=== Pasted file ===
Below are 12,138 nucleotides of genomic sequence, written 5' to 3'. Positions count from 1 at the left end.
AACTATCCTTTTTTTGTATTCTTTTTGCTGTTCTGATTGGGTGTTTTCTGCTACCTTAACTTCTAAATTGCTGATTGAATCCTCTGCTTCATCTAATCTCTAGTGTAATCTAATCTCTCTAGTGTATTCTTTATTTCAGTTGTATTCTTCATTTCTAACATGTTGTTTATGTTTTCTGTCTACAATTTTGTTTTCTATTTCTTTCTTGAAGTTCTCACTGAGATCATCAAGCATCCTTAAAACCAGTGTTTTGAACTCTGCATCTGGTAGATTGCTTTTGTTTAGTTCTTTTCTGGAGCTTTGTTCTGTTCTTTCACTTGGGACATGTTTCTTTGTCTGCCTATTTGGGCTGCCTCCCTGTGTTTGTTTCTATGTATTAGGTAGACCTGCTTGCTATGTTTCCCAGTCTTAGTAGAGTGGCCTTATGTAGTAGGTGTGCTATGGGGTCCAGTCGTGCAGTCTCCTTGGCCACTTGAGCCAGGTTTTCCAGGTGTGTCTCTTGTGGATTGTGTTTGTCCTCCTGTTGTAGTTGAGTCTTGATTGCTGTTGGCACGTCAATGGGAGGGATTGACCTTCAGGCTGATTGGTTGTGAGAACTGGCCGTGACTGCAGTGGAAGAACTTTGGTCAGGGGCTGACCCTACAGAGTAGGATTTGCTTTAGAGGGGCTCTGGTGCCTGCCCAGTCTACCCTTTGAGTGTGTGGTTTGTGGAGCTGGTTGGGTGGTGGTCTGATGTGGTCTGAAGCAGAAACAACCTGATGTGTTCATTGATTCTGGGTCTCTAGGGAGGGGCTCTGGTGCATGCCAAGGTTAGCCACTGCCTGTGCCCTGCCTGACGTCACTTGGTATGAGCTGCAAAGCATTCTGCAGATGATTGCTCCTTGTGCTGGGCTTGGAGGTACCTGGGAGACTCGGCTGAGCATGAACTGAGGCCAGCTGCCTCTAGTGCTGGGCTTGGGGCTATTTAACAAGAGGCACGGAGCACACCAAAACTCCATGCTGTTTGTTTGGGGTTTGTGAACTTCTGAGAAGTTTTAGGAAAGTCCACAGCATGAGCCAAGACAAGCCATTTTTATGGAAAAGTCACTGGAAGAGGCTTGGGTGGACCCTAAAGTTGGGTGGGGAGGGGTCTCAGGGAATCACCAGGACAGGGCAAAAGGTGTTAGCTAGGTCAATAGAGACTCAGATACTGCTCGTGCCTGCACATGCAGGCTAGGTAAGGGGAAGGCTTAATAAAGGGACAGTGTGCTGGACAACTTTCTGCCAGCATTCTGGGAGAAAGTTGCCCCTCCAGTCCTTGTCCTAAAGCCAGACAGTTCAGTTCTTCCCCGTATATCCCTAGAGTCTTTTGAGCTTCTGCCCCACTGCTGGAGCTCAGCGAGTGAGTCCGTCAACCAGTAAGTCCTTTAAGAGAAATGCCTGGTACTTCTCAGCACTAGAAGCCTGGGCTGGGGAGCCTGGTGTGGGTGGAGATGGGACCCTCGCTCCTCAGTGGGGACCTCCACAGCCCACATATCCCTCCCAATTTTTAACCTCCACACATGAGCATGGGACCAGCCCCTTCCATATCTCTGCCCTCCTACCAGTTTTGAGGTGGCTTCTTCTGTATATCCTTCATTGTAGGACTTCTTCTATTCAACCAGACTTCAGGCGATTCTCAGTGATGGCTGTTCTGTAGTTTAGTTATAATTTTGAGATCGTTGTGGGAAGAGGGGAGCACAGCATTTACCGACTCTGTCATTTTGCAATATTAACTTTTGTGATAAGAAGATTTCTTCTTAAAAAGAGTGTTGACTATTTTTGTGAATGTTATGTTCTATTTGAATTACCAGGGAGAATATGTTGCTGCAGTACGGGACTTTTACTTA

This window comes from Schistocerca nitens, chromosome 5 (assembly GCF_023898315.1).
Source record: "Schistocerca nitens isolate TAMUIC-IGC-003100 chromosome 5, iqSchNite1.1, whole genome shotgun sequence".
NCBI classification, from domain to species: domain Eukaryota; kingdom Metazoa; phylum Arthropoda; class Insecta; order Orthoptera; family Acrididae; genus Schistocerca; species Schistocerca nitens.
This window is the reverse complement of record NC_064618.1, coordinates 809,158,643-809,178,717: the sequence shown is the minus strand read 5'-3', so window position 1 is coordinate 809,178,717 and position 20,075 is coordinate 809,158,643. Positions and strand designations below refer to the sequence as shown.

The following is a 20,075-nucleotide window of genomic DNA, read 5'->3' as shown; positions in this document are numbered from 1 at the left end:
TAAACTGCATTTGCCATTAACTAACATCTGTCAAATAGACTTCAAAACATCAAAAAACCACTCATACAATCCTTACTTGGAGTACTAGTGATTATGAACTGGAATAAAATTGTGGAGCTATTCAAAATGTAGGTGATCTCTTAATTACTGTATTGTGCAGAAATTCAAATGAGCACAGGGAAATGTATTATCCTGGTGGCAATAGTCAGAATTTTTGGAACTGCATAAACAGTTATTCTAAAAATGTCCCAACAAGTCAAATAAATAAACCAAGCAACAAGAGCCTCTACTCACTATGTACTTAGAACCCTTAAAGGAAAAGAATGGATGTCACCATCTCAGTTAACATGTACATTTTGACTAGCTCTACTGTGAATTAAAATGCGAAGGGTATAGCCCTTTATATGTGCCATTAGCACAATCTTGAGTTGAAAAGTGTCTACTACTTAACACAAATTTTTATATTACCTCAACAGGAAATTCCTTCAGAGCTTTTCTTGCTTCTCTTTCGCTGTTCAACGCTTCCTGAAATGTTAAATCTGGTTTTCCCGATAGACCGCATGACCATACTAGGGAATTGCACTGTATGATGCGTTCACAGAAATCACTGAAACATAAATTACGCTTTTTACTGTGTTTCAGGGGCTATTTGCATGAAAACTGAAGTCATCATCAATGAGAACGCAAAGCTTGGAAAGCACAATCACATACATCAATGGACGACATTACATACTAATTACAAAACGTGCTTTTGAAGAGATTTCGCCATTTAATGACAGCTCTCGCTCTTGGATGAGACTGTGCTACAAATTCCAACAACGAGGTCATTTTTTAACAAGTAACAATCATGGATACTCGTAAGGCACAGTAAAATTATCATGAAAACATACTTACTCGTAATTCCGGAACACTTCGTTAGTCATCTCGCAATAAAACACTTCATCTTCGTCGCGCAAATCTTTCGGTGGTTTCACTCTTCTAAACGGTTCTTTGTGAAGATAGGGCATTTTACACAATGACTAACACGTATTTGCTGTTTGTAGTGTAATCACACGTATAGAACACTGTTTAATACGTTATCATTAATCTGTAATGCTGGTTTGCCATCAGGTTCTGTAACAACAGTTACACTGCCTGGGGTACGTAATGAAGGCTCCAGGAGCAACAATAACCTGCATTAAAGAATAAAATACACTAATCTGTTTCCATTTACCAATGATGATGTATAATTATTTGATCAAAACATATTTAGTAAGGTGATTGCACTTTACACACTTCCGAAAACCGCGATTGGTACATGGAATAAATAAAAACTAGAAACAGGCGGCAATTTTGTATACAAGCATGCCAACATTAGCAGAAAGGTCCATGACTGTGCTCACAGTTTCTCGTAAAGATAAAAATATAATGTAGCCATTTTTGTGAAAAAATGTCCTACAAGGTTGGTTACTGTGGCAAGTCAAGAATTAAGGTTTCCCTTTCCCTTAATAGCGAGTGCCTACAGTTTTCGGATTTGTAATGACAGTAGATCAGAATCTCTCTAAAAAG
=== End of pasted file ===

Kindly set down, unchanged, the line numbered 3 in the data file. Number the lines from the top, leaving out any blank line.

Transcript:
This window comes from Schistocerca nitens, chromosome 5 (assembly GCF_023898315.1).